The truck veers out of control in the black night. I see Crystal’s hands on the steering wheel searching to regain control. The headlights shine into the dark, illuminating the falling snow. Our bodies bounce off each other, as we careen across the meridian heading into oncoming traffic. We are at the mercy of physics. It’s like trying to control your bowel in the grips of Montezuma’s revenge. I lean back in my seat blinded by oncoming lights. I brace for the hit. Seatbelts? Seatbelts are for strapping in the cases of beer. There is no seatbelt law.
Twelve hours ago Crystal gave me strict orders, “Be packed and ready to go at four. It’s a three and a half hour drive to Golden, and we need to pick up Laurie at the University of Calgary.” Crystal shakes her head, “We gotta motor. Maybe we can hit up Gunther’s party tonight. It should be deadly.”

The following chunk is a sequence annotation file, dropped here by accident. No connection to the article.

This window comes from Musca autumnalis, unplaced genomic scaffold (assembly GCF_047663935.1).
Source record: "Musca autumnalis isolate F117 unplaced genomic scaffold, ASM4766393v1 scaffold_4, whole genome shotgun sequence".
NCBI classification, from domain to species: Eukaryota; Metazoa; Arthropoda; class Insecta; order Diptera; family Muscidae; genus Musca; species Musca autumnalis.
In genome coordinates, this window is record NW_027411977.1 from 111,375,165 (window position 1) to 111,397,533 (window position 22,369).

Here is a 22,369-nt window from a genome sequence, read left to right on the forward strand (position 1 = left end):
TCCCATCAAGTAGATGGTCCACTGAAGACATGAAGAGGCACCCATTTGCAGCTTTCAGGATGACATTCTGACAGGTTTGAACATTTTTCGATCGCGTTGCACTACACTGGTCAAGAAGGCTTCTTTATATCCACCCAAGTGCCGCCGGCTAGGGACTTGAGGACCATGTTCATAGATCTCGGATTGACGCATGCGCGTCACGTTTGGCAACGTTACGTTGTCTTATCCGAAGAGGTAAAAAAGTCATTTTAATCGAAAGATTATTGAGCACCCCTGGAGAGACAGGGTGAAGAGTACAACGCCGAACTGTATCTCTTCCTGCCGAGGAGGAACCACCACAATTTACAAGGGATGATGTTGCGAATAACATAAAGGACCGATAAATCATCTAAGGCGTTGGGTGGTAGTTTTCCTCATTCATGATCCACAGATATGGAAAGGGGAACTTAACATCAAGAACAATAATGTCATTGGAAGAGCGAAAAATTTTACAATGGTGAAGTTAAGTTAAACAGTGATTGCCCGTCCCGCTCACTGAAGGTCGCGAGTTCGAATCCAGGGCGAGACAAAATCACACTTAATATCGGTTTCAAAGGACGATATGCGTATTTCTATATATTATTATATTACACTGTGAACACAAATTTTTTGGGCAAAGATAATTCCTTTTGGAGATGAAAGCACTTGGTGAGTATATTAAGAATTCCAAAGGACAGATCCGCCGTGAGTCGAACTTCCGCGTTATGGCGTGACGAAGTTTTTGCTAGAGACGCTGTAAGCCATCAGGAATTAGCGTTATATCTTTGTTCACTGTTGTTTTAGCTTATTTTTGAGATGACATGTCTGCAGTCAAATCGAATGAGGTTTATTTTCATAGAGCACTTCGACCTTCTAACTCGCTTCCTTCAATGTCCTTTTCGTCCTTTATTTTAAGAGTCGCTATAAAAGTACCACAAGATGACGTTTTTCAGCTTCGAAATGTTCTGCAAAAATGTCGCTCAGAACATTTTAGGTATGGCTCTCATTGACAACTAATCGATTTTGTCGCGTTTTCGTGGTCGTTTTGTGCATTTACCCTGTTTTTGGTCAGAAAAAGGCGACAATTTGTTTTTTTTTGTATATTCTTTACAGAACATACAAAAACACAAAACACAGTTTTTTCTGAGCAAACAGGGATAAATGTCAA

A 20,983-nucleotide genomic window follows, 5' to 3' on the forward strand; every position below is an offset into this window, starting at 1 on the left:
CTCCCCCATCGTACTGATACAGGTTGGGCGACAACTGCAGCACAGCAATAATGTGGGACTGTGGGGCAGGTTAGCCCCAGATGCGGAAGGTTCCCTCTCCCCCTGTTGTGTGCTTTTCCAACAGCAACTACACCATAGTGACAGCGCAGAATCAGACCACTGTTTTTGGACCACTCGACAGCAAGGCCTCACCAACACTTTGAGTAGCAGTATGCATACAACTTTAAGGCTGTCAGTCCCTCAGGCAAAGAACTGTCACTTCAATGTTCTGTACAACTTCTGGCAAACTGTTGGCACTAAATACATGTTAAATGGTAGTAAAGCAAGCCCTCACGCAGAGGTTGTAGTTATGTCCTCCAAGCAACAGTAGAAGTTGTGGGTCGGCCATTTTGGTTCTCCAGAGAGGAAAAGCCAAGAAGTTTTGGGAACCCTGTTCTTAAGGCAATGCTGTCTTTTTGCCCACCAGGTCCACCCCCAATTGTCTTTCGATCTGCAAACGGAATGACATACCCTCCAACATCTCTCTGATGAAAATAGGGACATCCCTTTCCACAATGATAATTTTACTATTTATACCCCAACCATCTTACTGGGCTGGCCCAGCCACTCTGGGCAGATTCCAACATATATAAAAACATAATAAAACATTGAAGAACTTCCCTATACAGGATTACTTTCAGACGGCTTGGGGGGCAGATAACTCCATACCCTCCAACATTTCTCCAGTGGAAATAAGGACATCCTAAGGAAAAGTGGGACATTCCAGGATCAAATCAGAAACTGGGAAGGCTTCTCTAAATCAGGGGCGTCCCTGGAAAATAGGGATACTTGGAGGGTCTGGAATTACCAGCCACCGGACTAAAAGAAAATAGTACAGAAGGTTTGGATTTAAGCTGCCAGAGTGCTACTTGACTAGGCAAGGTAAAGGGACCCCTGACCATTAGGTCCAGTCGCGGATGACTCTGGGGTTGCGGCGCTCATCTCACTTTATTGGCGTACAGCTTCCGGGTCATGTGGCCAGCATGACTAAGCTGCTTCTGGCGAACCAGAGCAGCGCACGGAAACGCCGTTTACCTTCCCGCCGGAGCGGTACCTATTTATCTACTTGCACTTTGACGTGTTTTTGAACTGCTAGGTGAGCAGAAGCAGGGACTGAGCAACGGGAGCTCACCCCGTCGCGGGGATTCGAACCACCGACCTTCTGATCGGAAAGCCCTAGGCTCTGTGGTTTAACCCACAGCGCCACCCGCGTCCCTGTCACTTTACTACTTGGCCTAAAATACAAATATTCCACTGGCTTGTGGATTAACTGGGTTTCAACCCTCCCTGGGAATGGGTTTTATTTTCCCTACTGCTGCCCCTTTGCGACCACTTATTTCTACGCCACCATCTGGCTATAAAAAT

“Cool, I’m all packed up.” I say with a smile. It’s exciting to leave the College campus for the weekend. I rarely went home. I didn’t own a vehicle. A Greyhound bus was my ticket home. Tonight I was riding in style— a glossy black Chevy, short-box, step-side, truck, Crystals most prized possession.
I left my most prized possession in my dorm room—a glossy, silver, quadruple speaker, double cassette, gazillion buttoned, ghetto blaster— with a sticker of Van Halen on the side.
We left Olds College on time, I kissed my ghetto blaster goodbye.
The clouds roll in towards us as we leave, like thick black smoke from a burning tire. The fading evening light is soon snuffed out by the oncoming storm. The Chinook that had swept through earlier that day had dissipated, taking its warming winds away. The winter weather was back.
Crystal cranks the Alabama tunes, and we sing along, wailing like coyotes at a full moon, “Roll on Mama like I asked you to do. And roll on eighteen-wheeler roll on…”
The snow begins to fall as we enter the city Streets of Calgary.
We pick up Laurie from her plush living quarters at the University of Calgary.